On May 25, 2022, the Agriculture, Rural Development, Food and Drug Administration, and Related Agencies Appropriations Subcommittee held a hearing, “The Infant Formula Crises,” listening to testimonies relating to the effect of the crisis.
Witnesses were Ms. Ginger Carney, the Director of Clinical Nutrition at St. Jude Children’s Research Hospital, Ms. Sarah Chamberlin, the Executive Director of National PKU News, Mr. Michael Gay, the Owner and Manager of Food Fresh in Georgia, and Brian Ronholm, the Director of Food Policy at Consumer Reports. The witnesses provided perspectives of a dietician, a mother of a child with a rare disease, a grocery store owner/manager, and a food policy expert.
Ms. Chamberlain attested to the need for infant formula for not just infants, but also those with rare diseases, like her daughter, for whom the formula is life-sustaining. Without formula, some may experience comas, disabilities, and even death. Ms. Carney discussed the prevalence of the risk children and adults face from the lack of formula. From this event, we will see a generation undergoing the grave effects of inadequate medical nutrition.
The Infant Formula crisis has disproportionately affected low-income families, especially those a part of the Special Supplemental Nutrition Program for Women, Infants, and Children (WIC). This crisis highlights the need for changes within the WIC program as testified by Mr. Gay. As an owner of an independent grocery store in rural Georgia, he sees the WIC program not as a money maker, but as a vital community service. There are only 4 major formula companies that control 90% of the market and Abbott controls 55-65% of WIC contracts.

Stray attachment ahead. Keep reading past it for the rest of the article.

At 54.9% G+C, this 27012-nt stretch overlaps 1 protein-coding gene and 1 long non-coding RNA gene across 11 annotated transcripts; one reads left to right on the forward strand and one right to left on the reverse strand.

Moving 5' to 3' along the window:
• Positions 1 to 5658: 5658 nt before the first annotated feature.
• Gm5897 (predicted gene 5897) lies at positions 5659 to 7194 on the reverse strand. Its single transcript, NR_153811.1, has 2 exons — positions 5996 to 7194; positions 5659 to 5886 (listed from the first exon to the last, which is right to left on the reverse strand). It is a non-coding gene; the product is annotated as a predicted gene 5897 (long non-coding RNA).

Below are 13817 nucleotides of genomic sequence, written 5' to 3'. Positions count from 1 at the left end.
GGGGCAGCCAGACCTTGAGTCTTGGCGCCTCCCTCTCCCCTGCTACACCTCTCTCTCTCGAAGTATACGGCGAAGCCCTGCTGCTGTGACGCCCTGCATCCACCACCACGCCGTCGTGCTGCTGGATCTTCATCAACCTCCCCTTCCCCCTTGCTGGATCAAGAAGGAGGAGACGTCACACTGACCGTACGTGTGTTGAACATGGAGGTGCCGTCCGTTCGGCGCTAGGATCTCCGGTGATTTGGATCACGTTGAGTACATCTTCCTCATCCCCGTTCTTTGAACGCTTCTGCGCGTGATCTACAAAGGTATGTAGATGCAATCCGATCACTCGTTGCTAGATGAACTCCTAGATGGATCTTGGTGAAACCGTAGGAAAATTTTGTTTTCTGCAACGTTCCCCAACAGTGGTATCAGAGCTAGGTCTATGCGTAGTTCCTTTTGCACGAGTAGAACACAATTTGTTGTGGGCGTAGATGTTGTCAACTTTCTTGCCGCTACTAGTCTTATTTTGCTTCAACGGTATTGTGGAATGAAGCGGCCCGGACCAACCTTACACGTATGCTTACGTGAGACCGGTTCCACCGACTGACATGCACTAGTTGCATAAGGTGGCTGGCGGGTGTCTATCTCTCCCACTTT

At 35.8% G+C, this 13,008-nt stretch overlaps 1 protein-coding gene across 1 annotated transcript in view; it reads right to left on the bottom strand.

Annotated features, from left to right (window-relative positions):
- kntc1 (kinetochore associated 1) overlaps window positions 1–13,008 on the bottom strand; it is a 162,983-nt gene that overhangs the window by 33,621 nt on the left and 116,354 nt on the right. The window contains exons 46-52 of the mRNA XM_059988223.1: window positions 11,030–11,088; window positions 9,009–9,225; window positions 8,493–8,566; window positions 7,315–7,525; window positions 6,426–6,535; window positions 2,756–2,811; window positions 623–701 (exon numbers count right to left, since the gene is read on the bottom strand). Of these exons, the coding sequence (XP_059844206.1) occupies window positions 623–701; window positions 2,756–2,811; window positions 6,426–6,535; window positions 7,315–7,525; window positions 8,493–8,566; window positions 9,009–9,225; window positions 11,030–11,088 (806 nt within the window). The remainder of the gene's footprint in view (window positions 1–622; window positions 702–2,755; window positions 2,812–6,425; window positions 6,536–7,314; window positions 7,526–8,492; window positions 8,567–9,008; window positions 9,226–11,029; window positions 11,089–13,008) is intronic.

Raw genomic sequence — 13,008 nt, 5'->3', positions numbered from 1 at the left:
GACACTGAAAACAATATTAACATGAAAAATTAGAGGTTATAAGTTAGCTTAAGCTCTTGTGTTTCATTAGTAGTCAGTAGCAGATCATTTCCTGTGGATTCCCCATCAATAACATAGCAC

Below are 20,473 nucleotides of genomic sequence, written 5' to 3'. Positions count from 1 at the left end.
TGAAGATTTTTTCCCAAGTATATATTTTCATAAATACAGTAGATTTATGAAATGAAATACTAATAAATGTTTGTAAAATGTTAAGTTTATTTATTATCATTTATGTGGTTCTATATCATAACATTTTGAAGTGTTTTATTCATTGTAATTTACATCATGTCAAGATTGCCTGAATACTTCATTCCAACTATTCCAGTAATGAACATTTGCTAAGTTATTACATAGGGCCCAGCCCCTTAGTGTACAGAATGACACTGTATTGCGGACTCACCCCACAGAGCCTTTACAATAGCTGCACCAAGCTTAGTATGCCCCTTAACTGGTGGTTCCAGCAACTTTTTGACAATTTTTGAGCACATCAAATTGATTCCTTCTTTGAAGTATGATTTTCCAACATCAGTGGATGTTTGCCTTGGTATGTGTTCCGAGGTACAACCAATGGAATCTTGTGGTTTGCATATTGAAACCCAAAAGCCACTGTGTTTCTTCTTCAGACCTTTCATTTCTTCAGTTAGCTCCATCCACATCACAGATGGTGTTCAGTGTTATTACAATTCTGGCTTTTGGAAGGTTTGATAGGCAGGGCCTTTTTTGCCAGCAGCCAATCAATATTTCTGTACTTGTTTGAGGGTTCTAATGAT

There are many changes as recommended by witnesses that will allow for this avoidable crisis to not happen again. Recommendations included but were not limited to:
- Altering WIC to allow formula substitutions
- A proposed Medical Nutrition Therapy Act to allow dieticians to provide specialized nutrition to families and patients in need of formula and increase access and collaboration with dieticians
- Address the Medical Nutrition Equity Act of 2021, H.R.3783 and S.2013 to ensure continual coverage of medically necessary vitamins, food, and individual amino acids for digestive and inherited metabolic disorders
- Information sharing between food agencies
- For Congress to appoint an empowered Deputy Commissioner Expert Leader of the FDA
- For formula companies to consistently share customer complaints and microbial test results with the FDA